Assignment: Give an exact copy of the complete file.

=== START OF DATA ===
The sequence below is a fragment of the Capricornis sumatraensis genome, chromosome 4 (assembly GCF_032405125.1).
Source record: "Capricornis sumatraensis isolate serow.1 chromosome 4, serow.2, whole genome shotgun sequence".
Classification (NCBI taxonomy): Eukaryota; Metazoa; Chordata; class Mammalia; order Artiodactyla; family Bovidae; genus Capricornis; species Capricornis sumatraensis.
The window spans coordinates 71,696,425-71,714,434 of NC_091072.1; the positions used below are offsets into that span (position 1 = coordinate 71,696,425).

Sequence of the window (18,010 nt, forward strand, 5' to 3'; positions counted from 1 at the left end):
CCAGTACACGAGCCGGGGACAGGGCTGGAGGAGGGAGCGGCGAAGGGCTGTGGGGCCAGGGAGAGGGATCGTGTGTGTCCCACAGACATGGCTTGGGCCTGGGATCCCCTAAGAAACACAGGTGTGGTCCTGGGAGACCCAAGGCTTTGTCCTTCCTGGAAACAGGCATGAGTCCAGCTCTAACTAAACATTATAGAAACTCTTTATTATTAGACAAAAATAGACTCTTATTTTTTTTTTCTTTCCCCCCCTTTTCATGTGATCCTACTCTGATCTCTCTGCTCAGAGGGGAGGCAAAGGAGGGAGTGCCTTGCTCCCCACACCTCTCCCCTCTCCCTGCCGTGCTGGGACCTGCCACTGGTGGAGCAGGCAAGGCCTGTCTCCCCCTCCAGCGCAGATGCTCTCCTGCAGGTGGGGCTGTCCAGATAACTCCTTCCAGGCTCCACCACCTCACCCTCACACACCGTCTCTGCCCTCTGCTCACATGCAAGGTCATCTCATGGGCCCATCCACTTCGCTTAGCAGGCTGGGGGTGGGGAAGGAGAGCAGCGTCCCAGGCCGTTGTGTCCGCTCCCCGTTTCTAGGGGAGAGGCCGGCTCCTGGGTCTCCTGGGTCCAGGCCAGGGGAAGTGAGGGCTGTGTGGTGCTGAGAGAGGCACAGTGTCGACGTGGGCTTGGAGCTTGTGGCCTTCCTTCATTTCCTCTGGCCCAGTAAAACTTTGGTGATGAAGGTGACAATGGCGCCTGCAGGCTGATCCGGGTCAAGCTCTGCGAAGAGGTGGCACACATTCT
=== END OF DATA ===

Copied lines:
The sequence below is a fragment of the Capricornis sumatraensis genome, chromosome 4 (assembly GCF_032405125.1).
Source record: "Capricornis sumatraensis isolate serow.1 chromosome 4, serow.2, whole genome shotgun sequence".
Classification (NCBI taxonomy): Eukaryota; Metazoa; Chordata; class Mammalia; order Artiodactyla; family Bovidae; genus Capricornis; species Capricornis sumatraensis.
The window spans coordinates 71,696,425-71,714,434 of NC_091072.1; the positions used below are offsets into that span (position 1 = coordinate 71,696,425).

Sequence of the window (18,010 nt, forward strand, 5' to 3'; positions counted from 1 at the left end):
CCAGTACACGAGCCGGGGACAGGGCTGGAGGAGGGAGCGGCGAAGGGCTGTGGGGCCAGGGAGAGGGATCGTGTGTGTCCCACAGACATGGCTTGGGCCTGGGATCCCCTAAGAAACACAGGTGTGGTCCTGGGAGACCCAAGGCTTTGTCCTTCCTGGAAACAGGCATGAGTCCAGCTCTAACTAAACATTATAGAAACTCTTTATTATTAGACAAAAATAGACTCTTATTTTTTTTTTCTTTCCCCCCCTTTTCATGTGATCCTACTCTGATCTCTCTGCTCAGAGGGGAGGCAAAGGAGGGAGTGCCTTGCTCCCCACACCTCTCCCCTCTCCCTGCCGTGCTGGGACCTGCCACTGGTGGAGCAGGCAAGGCCTGTCTCCCCCTCCAGCGCAGATGCTCTCCTGCAGGTGGGGCTGTCCAGATAACTCCTTCCAGGCTCCACCACCTCACCCTCACACACCGTCTCTGCCCTCTGCTCACATGCAAGGTCATCTCATGGGCCCATCCACTTCGCTTAGCAGGCTGGGGGTGGGGAAGGAGAGCAGCGTCCCAGGCCGTTGTGTCCGCTCCCCGTTTCTAGGGGAGAGGCCGGCTCCTGGGTCTCCTGGGTCCAGGCCAGGGGAAGTGAGGGCTGTGTGGTGCTGAGAGAGGCACAGTGTCGACGTGGGCTTGGAGCTTGTGGCCTTCCTTCATTTCCTCTGGCCCAGTAAAACTTTGGTGATGAAGGTGACAATGGCGCCTGCAGGCTGATCCGGGTCAAGCTCTGCGAAGAGGTGGCACACATTCT